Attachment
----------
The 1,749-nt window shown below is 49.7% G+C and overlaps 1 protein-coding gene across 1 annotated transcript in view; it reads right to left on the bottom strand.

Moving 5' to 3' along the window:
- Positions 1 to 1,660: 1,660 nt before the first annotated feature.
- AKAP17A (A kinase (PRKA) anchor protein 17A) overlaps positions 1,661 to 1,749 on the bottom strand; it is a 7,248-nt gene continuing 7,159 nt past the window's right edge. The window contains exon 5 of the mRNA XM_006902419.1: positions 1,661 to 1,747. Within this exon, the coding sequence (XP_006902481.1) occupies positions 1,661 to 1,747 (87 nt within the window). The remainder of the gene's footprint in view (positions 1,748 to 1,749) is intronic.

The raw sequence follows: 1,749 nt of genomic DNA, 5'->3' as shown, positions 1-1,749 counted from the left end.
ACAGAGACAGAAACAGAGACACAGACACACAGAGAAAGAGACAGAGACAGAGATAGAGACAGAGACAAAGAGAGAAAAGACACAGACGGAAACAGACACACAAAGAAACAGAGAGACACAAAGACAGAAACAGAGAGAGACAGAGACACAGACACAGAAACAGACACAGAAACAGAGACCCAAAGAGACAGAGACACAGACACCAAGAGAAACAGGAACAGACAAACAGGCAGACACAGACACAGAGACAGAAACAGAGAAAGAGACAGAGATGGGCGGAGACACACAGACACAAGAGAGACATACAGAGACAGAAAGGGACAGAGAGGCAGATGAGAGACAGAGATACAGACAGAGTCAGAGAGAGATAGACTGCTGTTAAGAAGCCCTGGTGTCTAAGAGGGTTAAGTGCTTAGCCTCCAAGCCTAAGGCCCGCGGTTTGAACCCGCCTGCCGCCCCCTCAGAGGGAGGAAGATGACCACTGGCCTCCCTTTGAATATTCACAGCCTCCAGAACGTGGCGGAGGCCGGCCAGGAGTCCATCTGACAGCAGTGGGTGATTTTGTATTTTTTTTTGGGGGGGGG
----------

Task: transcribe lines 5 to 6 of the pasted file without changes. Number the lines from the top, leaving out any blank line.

The raw sequence follows: 1,749 nt of genomic DNA, 5'->3' as shown, positions 1-1,749 counted from the left end.
ACAGAGACAGAAACAGAGACACAGACACACAGAGAAAGAGACAGAGACAGAGATAGAGACAGAGACAAAGAGAGAAAAGACACAGACGGAAACAGACACACAAAGAAACAGAGAGACACAAAGACAGAAACAGAGAGAGACAGAGACACAGACACAGAAACAGACACAGAAACAGAGACCCAAAGAGACAGAGACACAGACACCAAGAGAAACAGGAACAGACAAACAGGCAGACACAGACACAGAGACAGAAACAGAGAAAGAGACAGAGATGGGCGGAGACACACAGACACAAGAGAGACATACAGAGACAGAAAGGGACAGAGAGGCAGATGAGAGACAGAGATACAGACAGAGTCAGAGAGAGATAGACTGCTGTTAAGAAGCCCTGGTGTCTAAGAGGGTTAAGTGCTTAGCCTCCAAGCCTAAGGCCCGCGGTTTGAACCCGCCTGCCGCCCCCTCAGAGGGAGGAAGATGACCACTGGCCTCCCTTTGAATATTCACAGCCTCCAGAACGTGGCGGAGGCCGGCCAGGAGTCCATCTGACAGCAGTGGGTGATTTTGTATTTTTTTTTGGGGGGGGG